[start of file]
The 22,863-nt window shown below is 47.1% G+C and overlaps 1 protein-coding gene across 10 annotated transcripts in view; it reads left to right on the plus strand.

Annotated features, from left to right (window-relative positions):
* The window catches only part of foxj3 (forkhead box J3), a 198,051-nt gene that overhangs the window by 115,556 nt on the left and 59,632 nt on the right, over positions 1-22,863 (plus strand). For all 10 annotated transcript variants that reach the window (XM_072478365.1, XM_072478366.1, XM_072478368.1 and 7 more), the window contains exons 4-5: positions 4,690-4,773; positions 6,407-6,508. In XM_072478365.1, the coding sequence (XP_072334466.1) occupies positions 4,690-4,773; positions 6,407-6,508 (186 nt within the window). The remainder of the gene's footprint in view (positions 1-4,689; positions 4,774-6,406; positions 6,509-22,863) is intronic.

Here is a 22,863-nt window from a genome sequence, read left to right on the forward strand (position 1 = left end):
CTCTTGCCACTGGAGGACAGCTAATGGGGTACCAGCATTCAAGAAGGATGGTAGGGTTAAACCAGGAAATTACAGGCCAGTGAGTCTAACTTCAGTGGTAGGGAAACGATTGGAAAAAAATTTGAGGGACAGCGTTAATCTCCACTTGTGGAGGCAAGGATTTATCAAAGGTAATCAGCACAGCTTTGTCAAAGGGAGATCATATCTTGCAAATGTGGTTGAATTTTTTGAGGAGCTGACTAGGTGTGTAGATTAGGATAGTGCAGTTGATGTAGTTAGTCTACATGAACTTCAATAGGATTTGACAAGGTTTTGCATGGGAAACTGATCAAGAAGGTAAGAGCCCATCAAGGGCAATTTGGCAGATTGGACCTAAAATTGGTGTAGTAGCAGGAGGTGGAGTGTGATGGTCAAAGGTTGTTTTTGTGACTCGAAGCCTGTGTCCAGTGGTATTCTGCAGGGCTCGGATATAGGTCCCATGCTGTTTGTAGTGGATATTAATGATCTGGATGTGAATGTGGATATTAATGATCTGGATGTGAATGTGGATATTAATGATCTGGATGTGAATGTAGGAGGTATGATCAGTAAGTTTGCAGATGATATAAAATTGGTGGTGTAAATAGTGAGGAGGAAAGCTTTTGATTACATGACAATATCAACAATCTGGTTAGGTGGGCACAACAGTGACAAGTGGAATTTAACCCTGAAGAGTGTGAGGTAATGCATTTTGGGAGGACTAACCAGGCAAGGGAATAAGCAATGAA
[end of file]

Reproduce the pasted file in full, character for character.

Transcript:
The 22,863-nt window shown below is 47.1% G+C and overlaps 1 protein-coding gene across 10 annotated transcripts in view; it reads left to right on the plus strand.

Annotated features, from left to right (window-relative positions):
* The window catches only part of foxj3 (forkhead box J3), a 198,051-nt gene that overhangs the window by 115,556 nt on the left and 59,632 nt on the right, over positions 1-22,863 (plus strand). For all 10 annotated transcript variants that reach the window (XM_072478365.1, XM_072478366.1, XM_072478368.1 and 7 more), the window contains exons 4-5: positions 4,690-4,773; positions 6,407-6,508. In XM_072478365.1, the coding sequence (XP_072334466.1) occupies positions 4,690-4,773; positions 6,407-6,508 (186 nt within the window). The remainder of the gene's footprint in view (positions 1-4,689; positions 4,774-6,406; positions 6,509-22,863) is intronic.

Here is a 22,863-nt window from a genome sequence, read left to right on the forward strand (position 1 = left end):
CTCTTGCCACTGGAGGACAGCTAATGGGGTACCAGCATTCAAGAAGGATGGTAGGGTTAAACCAGGAAATTACAGGCCAGTGAGTCTAACTTCAGTGGTAGGGAAACGATTGGAAAAAAATTTGAGGGACAGCGTTAATCTCCACTTGTGGAGGCAAGGATTTATCAAAGGTAATCAGCACAGCTTTGTCAAAGGGAGATCATATCTTGCAAATGTGGTTGAATTTTTTGAGGAGCTGACTAGGTGTGTAGATTAGGATAGTGCAGTTGATGTAGTTAGTCTACATGAACTTCAATAGGATTTGACAAGGTTTTGCATGGGAAACTGATCAAGAAGGTAAGAGCCCATCAAGGGCAATTTGGCAGATTGGACCTAAAATTGGTGTAGTAGCAGGAGGTGGAGTGTGATGGTCAAAGGTTGTTTTTGTGACTCGAAGCCTGTGTCCAGTGGTATTCTGCAGGGCTCGGATATAGGTCCCATGCTGTTTGTAGTGGATATTAATGATCTGGATGTGAATGTGGATATTAATGATCTGGATGTGAATGTGGATATTAATGATCTGGATGTGAATGTAGGAGGTATGATCAGTAAGTTTGCAGATGATATAAAATTGGTGGTGTAAATAGTGAGGAGGAAAGCTTTTGATTACATGACAATATCAACAATCTGGTTAGGTGGGCACAACAGTGACAAGTGGAATTTAACCCTGAAGAGTGTGAGGTAATGCATTTTGGGAGGACTAACCAGGCAAGGGAATAAGCAATGAA